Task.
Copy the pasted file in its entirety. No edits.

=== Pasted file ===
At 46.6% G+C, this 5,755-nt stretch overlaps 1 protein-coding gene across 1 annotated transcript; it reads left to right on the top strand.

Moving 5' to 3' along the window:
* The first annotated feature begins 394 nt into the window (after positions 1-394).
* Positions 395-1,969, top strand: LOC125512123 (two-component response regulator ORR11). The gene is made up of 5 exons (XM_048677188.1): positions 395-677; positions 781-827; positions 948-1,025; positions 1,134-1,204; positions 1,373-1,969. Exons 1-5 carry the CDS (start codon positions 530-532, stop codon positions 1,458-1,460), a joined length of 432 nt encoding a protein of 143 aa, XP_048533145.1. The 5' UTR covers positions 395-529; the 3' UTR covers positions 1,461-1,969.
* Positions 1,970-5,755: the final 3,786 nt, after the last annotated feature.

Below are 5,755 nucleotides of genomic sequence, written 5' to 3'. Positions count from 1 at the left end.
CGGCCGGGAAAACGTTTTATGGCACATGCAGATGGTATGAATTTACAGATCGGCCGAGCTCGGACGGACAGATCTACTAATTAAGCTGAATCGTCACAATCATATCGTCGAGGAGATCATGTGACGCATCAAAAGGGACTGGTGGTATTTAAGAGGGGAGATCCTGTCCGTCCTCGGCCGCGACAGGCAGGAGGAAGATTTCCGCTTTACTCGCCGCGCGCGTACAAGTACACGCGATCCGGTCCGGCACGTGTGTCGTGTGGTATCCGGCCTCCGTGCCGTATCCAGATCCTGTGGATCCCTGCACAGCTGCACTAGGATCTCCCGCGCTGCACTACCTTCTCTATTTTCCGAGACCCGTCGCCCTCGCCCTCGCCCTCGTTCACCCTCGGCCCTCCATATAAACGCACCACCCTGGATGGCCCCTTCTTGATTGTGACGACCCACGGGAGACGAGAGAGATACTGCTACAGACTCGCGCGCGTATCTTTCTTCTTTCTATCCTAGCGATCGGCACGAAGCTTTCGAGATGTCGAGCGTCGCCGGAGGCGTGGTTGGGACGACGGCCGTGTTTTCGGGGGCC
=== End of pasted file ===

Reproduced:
At 46.6% G+C, this 5,755-nt stretch overlaps 1 protein-coding gene across 1 annotated transcript; it reads left to right on the top strand.

Moving 5' to 3' along the window:
* The first annotated feature begins 394 nt into the window (after positions 1-394).
* Positions 395-1,969, top strand: LOC125512123 (two-component response regulator ORR11). The gene is made up of 5 exons (XM_048677188.1): positions 395-677; positions 781-827; positions 948-1,025; positions 1,134-1,204; positions 1,373-1,969. Exons 1-5 carry the CDS (start codon positions 530-532, stop codon positions 1,458-1,460), a joined length of 432 nt encoding a protein of 143 aa, XP_048533145.1. The 5' UTR covers positions 395-529; the 3' UTR covers positions 1,461-1,969.
* Positions 1,970-5,755: the final 3,786 nt, after the last annotated feature.

Below are 5,755 nucleotides of genomic sequence, written 5' to 3'. Positions count from 1 at the left end.
CGGCCGGGAAAACGTTTTATGGCACATGCAGATGGTATGAATTTACAGATCGGCCGAGCTCGGACGGACAGATCTACTAATTAAGCTGAATCGTCACAATCATATCGTCGAGGAGATCATGTGACGCATCAAAAGGGACTGGTGGTATTTAAGAGGGGAGATCCTGTCCGTCCTCGGCCGCGACAGGCAGGAGGAAGATTTCCGCTTTACTCGCCGCGCGCGTACAAGTACACGCGATCCGGTCCGGCACGTGTGTCGTGTGGTATCCGGCCTCCGTGCCGTATCCAGATCCTGTGGATCCCTGCACAGCTGCACTAGGATCTCCCGCGCTGCACTACCTTCTCTATTTTCCGAGACCCGTCGCCCTCGCCCTCGCCCTCGTTCACCCTCGGCCCTCCATATAAACGCACCACCCTGGATGGCCCCTTCTTGATTGTGACGACCCACGGGAGACGAGAGAGATACTGCTACAGACTCGCGCGCGTATCTTTCTTCTTTCTATCCTAGCGATCGGCACGAAGCTTTCGAGATGTCGAGCGTCGCCGGAGGCGTGGTTGGGACGACGGCCGTGTTTTCGGGGGCC